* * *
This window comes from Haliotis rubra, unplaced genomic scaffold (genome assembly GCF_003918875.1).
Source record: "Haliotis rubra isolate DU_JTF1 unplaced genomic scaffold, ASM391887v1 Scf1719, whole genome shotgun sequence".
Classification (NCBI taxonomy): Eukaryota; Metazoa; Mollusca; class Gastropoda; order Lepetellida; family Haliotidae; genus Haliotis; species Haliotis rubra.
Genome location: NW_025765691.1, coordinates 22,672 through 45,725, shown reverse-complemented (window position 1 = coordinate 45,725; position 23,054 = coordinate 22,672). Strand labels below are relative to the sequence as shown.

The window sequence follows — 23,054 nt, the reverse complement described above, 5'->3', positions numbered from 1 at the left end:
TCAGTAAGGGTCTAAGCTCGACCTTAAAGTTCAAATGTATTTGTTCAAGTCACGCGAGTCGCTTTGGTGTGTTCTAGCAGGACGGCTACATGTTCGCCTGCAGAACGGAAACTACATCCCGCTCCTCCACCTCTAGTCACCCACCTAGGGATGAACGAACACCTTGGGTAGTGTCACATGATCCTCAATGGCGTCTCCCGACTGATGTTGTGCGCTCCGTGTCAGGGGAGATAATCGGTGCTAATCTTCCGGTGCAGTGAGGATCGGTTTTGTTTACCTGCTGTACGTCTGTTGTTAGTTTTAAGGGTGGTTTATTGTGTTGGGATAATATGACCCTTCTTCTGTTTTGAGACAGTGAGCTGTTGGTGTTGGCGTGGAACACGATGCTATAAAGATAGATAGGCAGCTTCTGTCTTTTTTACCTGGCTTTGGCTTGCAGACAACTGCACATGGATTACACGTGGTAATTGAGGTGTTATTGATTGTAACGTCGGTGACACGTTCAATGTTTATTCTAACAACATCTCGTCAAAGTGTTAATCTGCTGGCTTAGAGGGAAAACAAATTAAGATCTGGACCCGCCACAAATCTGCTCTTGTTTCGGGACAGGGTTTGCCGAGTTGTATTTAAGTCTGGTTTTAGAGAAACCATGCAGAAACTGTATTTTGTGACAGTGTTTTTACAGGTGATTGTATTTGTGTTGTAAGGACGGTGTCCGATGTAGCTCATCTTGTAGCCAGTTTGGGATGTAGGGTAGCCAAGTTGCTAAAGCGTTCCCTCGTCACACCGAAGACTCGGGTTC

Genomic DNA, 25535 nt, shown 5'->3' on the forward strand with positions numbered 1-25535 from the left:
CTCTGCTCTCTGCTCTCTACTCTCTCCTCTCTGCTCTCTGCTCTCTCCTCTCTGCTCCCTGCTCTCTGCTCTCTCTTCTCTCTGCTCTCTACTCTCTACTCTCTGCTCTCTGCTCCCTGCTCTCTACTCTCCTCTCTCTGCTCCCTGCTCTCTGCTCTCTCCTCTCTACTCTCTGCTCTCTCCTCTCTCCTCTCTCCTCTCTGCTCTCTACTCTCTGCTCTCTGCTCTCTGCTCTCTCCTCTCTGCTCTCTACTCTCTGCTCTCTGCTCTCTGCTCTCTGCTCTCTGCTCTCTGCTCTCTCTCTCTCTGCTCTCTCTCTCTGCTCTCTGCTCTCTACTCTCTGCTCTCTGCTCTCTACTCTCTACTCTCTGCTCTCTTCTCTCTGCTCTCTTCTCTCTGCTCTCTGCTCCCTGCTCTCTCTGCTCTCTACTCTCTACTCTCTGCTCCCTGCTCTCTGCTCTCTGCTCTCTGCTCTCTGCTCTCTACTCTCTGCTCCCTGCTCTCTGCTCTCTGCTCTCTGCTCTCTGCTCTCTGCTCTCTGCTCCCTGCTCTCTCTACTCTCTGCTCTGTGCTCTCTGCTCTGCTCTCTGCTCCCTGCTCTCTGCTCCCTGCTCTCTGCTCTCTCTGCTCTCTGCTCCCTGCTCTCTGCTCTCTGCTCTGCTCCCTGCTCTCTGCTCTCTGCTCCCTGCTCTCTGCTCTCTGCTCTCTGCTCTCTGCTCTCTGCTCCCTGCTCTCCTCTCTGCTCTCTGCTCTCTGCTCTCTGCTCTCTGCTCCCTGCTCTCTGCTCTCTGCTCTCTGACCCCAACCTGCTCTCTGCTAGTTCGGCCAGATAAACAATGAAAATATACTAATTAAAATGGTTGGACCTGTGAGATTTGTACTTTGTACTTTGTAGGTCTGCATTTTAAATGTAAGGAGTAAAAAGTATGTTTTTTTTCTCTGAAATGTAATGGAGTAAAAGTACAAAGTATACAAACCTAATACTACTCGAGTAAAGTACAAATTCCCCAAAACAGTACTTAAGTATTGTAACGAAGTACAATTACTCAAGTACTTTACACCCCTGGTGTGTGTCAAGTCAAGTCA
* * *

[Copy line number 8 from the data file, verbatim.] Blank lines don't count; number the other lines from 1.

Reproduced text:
CTCTGCTCTCTGCTCTCTACTCTCTCCTCTCTGCTCTCTGCTCTCTCCTCTCTGCTCCCTGCTCTCTGCTCTCTCTTCTCTCTGCTCTCTACTCTCTACTCTCTGCTCTCTGCTCCCTGCTCTCTACTCTCCTCTCTCTGCTCCCTGCTCTCTGCTCTCTCCTCTCTACTCTCTGCTCTCTCCTCTCTCCTCTCTCCTCTCTGCTCTCTACTCTCTGCTCTCTGCTCTCTGCTCTCTCCTCTCTGCTCTCTACTCTCTGCTCTCTGCTCTCTGCTCTCTGCTCTCTGCTCTCTGCTCTCTCTCTCTCTGCTCTCTCTCTCTGCTCTCTGCTCTCTACTCTCTGCTCTCTGCTCTCTACTCTCTACTCTCTGCTCTCTTCTCTCTGCTCTCTTCTCTCTGCTCTCTGCTCCCTGCTCTCTCTGCTCTCTACTCTCTACTCTCTGCTCCCTGCTCTCTGCTCTCTGCTCTCTGCTCTCTGCTCTCTACTCTCTGCTCCCTGCTCTCTGCTCTCTGCTCTCTGCTCTCTGCTCTCTGCTCTCTGCTCCCTGCTCTCTCTACTCTCTGCTCTGTGCTCTCTGCTCTGCTCTCTGCTCCCTGCTCTCTGCTCCCTGCTCTCTGCTCTCTCTGCTCTCTGCTCCCTGCTCTCTGCTCTCTGCTCTGCTCCCTGCTCTCTGCTCTCTGCTCCCTGCTCTCTGCTCTCTGCTCTCTGCTCTCTGCTCTCTGCTCCCTGCTCTCCTCTCTGCTCTCTGCTCTCTGCTCTCTGCTCTCTGCTCCCTGCTCTCTGCTCTCTGCTCTCTGACCCCAACCTGCTCTCTGCTAGTTCGGCCAGATAAACAATGAAAATATACTAATTAAAATGGTTGGACCTGTGAGATTTGTACTTTGTACTTTGTAGGTCTGCATTTTAAATGTAAGGAGTAAAAAGTATGTTTTTTTTCTCTGAAATGTAATGGAGTAAAAGTACAAAGTATACAAACCTAATACTACTCGAGTAAAGTACAAATTCCCCAAAACAGTACTTAAGTATTGTAACGAAGTACAATTACTCAAGTACTTTACACCCCTGGTGTGTGTCAAGTCAAGTCA